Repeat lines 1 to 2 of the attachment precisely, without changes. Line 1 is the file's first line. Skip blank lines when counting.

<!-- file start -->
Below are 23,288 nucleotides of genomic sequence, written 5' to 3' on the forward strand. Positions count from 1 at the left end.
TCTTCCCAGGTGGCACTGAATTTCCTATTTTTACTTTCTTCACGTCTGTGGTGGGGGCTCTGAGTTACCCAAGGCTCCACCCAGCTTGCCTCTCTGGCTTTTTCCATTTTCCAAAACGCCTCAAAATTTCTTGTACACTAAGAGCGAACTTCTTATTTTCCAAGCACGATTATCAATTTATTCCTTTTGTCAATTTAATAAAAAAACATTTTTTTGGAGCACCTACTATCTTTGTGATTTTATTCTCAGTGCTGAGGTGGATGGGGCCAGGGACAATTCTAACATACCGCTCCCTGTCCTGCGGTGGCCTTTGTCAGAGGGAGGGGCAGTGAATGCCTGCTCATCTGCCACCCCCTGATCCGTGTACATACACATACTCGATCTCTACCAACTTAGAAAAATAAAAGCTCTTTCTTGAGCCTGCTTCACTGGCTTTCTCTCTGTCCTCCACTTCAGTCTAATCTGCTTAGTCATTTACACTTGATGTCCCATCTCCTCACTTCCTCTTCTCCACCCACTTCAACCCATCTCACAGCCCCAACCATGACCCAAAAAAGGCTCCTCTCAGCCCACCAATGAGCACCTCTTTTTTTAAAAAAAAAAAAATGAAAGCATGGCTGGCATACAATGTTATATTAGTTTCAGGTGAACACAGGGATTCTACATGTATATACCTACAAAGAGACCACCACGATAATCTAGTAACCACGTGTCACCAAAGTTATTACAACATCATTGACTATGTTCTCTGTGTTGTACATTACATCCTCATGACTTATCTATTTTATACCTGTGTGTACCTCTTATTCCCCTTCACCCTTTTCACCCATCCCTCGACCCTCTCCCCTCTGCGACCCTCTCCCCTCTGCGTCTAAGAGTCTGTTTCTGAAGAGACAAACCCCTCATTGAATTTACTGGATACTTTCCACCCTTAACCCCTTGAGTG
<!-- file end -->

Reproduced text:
Below are 23,288 nucleotides of genomic sequence, written 5' to 3' on the forward strand. Positions count from 1 at the left end.
TCTTCCCAGGTGGCACTGAATTTCCTATTTTTACTTTCTTCACGTCTGTGGTGGGGGCTCTGAGTTACCCAAGGCTCCACCCAGCTTGCCTCTCTGGCTTTTTCCATTTTCCAAAACGCCTCAAAATTTCTTGTACACTAAGAGCGAACTTCTTATTTTCCAAGCACGATTATCAATTTATTCCTTTTGTCAATTTAATAAAAAAACATTTTTTTGGAGCACCTACTATCTTTGTGATTTTATTCTCAGTGCTGAGGTGGATGGGGCCAGGGACAATTCTAACATACCGCTCCCTGTCCTGCGGTGGCCTTTGTCAGAGGGAGGGGCAGTGAATGCCTGCTCATCTGCCACCCCCTGATCCGTGTACATACACATACTCGATCTCTACCAACTTAGAAAAATAAAAGCTCTTTCTTGAGCCTGCTTCACTGGCTTTCTCTCTGTCCTCCACTTCAGTCTAATCTGCTTAGTCATTTACACTTGATGTCCCATCTCCTCACTTCCTCTTCTCCACCCACTTCAACCCATCTCACAGCCCCAACCATGACCCAAAAAAGGCTCCTCTCAGCCCACCAATGAGCACCTCTTTTTTTAAAAAAAAAAAAATGAAAGCATGGCTGGCATACAATGTTATATTAGTTTCAGGTGAACACAGGGATTCTACATGTATATACCTACAAAGAGACCACCACGATAATCTAGTAACCACGTGTCACCAAAGTTATTACAACATCATTGACTATGTTCTCTGTGTTGTACATTACATCCTCATGACTTATCTATTTTATACCTGTGTGTACCTCTTATTCCCCTTCACCCTTTTCACCCATCCCTCGACCCTCTCCCCTCTGCGACCCTCTCCCCTCTGCGTCTAAGAGTCTGTTTCTGAAGAGACAAACCCCTCATTGAATTTACTGGATACTTTCCACCCTTAACCCCTTGAGTG